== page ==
GCC Visits an MRF

Waste Management in Washington County

Our Statement in Support of the NYS Department of Environmental Conservation's Proposed Ban on Open Burning

Resa Dimino
Commissioner’s Policy Office
625 Broadway
Albany, NY


These comments are submitted on behalf of the Greenwich Citizens Committee, Inc. Our active 20-year-old southern Washington County citizens’ organization strongly supports the state's proposed ban on open burning of garbage and other inappropriate materials.

As rural residents, our members are quite concerned about the widespread practice of burning garbage and other inappropriate materials in burn barrels, burn piles, fireplaces, outdoor wood furnaces and indoor woodstoves—in short, wherever it takes place in cities, small towns, villages and hamlets, and on farms and the countryside.  (We understand that the ban only applies to open burning, including in burn barrels, outdoors.)

Without the ban, we have been unable to protect our own health and the environment from this egregious practice.  It is difficult to influence people to abandon this practice, since in the absence of state regulation, they do not believe they are doing anything wrong.  Even where local governments have passed their own local laws, local officials are often reluctant to enforce their laws, because doing so might offend some of their constituents. As a result we are frustrated and the public health and environment have suffered.

Open burning is a noxious pollution source.  People burn all types of materials.  Burning them under the uncontrolled conditions that characterize these sorts of fires results in many dangerous chemical byproducts including carcinogens being released to the environment. Open burning takes place almost anywhere in our rural communities—on farms as well as in hamlets and villages where neighbors are exposed to the uncontrolled release of a myriad of pollutants.  In addition to creating long-term health problems, the smoke also can trigger or exacerbate health acute problems, especially for the respiratory system.   Toxic ash can contaminate soil and get into our water resources.

Pollution from open burning poses dangers to people and pets, livestock, and wildlife.  Children, pregnant women, the elderly, and people with pre-existing illnesses are more likely to be affected.

We reject the claims made by the Farm Bureau and some farmers that open burning of materials other than clean wood, vines and other natural materials grown on the farm is essential for agriculture.  The cost of disposing of man-made solid waste, such as plastic wraps for forage products, plastic containers and other commercial and household garbage in a responsible manner is small in comparison to all the other costs of running a farm as well as the health costs imposed on others in the community caused by uncontrolled burning of garbage.  The toxic contamination of food and feed that can result from uncontrolled open burning is undesirable from many other standpoints as well – including animal husbandry.  The idea that hard to dispose of wastes, such as farm plastics, which release noxious fumes when burned, should be exempt from the ban on open burning is difficult to understand, as it is exactly the type of waste material that should never be burned in an uncontrolled manner.  The Farm Bureau should instead set a goal of creating a workable program for collecting these plastics for recycling or other beneficial reuse.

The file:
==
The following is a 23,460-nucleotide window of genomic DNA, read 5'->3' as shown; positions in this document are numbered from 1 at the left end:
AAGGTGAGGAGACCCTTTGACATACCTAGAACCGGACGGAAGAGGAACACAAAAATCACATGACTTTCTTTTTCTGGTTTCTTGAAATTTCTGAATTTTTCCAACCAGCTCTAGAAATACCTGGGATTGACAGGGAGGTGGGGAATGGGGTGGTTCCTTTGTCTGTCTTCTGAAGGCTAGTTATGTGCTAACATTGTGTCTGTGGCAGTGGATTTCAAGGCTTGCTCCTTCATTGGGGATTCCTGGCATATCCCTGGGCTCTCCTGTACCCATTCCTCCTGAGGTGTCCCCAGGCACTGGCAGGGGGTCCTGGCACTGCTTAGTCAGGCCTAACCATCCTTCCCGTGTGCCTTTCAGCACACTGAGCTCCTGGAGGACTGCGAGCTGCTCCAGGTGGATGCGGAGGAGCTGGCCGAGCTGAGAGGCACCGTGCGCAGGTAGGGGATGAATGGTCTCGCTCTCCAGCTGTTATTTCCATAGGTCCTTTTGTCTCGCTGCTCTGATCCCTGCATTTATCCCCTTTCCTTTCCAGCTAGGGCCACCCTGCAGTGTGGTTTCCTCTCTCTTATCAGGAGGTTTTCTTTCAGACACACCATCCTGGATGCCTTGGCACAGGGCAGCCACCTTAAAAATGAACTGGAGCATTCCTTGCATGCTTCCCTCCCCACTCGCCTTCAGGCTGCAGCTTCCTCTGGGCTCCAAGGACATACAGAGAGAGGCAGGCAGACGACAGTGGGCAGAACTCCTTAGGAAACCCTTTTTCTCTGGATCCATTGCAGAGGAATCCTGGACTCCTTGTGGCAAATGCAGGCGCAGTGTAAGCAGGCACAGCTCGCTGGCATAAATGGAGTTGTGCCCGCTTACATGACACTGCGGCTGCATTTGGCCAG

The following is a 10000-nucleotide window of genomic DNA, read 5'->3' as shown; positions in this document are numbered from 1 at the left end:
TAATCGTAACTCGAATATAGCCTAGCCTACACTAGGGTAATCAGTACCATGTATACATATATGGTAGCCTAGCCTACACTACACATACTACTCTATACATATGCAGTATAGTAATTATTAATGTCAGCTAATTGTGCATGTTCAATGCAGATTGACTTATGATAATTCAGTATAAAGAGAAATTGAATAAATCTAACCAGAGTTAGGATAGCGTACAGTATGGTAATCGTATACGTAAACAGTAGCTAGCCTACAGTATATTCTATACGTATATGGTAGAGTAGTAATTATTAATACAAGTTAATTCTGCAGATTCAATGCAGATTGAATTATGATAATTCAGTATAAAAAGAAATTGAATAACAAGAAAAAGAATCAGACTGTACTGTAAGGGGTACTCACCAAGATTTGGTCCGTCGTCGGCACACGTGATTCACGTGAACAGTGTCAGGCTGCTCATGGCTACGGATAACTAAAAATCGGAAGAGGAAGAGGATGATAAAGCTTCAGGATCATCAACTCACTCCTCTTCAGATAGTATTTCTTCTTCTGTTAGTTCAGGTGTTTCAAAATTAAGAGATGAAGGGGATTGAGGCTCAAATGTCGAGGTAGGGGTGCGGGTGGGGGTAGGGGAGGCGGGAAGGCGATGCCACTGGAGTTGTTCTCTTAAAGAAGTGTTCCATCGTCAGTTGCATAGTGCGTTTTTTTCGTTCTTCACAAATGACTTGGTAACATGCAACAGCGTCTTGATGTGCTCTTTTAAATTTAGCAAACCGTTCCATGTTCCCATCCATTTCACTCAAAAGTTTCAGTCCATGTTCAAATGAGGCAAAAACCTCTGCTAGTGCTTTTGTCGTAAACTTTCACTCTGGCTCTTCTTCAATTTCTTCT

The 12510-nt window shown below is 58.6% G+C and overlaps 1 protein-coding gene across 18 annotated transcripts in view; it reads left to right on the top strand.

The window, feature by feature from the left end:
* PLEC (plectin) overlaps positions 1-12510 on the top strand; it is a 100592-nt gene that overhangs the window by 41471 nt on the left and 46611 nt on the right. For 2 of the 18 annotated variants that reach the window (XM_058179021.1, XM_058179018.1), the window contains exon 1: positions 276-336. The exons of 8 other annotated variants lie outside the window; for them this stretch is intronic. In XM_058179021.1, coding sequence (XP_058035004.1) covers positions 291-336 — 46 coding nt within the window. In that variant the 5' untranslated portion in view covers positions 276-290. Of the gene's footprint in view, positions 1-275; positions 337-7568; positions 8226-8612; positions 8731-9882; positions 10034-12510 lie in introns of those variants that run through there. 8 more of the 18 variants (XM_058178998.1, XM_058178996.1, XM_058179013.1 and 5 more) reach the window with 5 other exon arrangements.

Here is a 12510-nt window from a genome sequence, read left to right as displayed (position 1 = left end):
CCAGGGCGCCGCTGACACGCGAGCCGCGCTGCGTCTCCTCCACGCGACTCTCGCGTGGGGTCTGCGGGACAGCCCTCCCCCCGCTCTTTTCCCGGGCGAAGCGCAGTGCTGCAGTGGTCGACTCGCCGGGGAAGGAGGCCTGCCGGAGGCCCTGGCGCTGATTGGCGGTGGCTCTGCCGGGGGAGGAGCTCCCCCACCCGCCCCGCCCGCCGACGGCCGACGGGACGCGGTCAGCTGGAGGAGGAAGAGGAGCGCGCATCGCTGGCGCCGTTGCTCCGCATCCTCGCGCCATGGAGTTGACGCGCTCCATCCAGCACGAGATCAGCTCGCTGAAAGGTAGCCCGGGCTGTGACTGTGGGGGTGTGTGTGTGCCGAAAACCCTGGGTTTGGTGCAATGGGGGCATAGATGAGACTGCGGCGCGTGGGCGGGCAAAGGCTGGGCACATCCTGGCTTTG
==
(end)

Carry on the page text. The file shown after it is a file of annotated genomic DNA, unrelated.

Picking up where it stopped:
Burning “garbage” destroys valuable materials, like paper, cardboard, metals, glass, and plastic bottles, that should be recycled.  It undermines pro-active solid waste management efforts.  Open burning also destroys organic matter, like yard waste and food residues that can be composted.  Anyone who objects to a ban on open burning on the grounds that paying for garbage disposal is too expensive should carefully consider why he or she has so much waste.  While waste reduction must be promoted by public policy including product stewardship mandates and agreements, households and businesses can make great strides in reducing the amount of waste they generate, through conscious purchasing, recycling, reuse, and composting. When people make foolish statements like “Open burning is a rural tradition,’ they are ignoring the fact that what we throw away in 2008 bears little resemblance to the discards of a century ago.  Today’s garbage contains styrofoam, PVC, pressure-treated and painted wood, pesticides, batteries, electronics, bleached and colored paper, and other products containing heavy metals and any number of synthetic and composite materials.

Open burning can pose a serious fire threat as well.

Thank you for proposing this ban.  It is our sincere wish that the ban be finalized and aggressively implemented across the state.


Tracy Frisch, President
Greenwich Citizens Committee, Inc.
1293 McClay Road
Greenwich, NY 12834